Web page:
beauty

"The kids' clothing catalogue that broke my heart."

Sydney mum Ellen Adele Tang just wanted to buy her two-year-old son a pair of shorts from Country Road. The shorts arrived, and they were cute. But it was the catalogue that came with them that upset her.

Her son looked at the catalogue and jokingly asked, “Where am I?”

“But then I looked – and he’s not there,” Tang says. “In fact, the only kids who are there are blonde Caucasian kids.”

Tang took to Country Road’s Facebook page to protest.

“It broke my heart that companies like yours don’t think that kids like him are beautiful enough to sell your clothing,” she wrote. “I know this company is only a part of a far wider system that has very specific ideas about who looks good and who doesn’t, but I’m sure you could only win more fans with a catalogue that looks a little more like Australia does.”

Beautiful kids. image via istock

Country Road replied to Tang, saying that they do not discriminate.

"Both runway shows and campaigns across our brands have featured models with a wide range of ethnic backgrounds and will continue to do so," the spokesperson said. "However, model selection is based on the needs of each campaign and not on the basis of ethnicity."

The "needs of each campaign" answer wasn't enough for Tang.

"I haven't seen every campaign, but I have looked at every image ever posted on the CR Instagram account, and it really doesn't feature models with a range of ethnic backgrounds," she wrote back. "It features a range of beautiful Caucasian adults and children."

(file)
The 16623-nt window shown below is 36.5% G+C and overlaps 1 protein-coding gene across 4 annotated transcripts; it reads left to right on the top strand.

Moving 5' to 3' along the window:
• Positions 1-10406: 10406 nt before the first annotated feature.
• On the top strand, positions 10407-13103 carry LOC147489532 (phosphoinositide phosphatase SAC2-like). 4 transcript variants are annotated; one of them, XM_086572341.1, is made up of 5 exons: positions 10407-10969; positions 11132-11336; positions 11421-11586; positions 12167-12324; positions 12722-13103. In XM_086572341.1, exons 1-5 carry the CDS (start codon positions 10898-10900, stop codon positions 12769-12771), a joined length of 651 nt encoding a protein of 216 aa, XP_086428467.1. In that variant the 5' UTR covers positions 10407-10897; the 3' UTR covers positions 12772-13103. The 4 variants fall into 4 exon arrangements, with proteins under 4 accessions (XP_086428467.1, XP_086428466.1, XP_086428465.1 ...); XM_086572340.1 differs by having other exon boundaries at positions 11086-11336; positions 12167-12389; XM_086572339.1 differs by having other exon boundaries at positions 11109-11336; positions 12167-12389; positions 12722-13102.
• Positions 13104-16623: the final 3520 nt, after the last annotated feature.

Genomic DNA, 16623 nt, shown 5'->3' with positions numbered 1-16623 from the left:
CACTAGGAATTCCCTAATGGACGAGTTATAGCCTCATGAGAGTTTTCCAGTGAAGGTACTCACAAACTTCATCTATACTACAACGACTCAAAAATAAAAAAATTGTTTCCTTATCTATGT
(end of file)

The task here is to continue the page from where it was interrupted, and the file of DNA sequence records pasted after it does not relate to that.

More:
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Soon, other people were backing her up.

"Perhaps if we saw some examples of where Country Road has used models from ethnically diverse backgrounds we would be more convinced," another woman commented.

"Hopefully one day the world of advertising will catch up with the world of normal people!" image via istock

Tang took her post to a Facebook mums' group, and got a lot of support. But there were also those who dismissed it as a non-issue.

"It seemed like most of the people who thought it was a non-issue were people who aren't worried about their kids experiencing racism or negative stereotyping," she says. "It was a bit disappointing, though, that they couldn't see why it might be hard for a kid to grow up in a world where certain faces are considered more beautiful than others - and those faces don't look like theirs."

Tang says she's lucky enough to live in a "lovely multicultural suburb", and on a day-to-day basis, race isn't an issue for her kids.

"Hopefully one day the world of advertising will catch up with the world of normal people!"

Would you like to see more diversity in advertising?

We sought comment from Country Road, but had not heard back from them at the time of publication.

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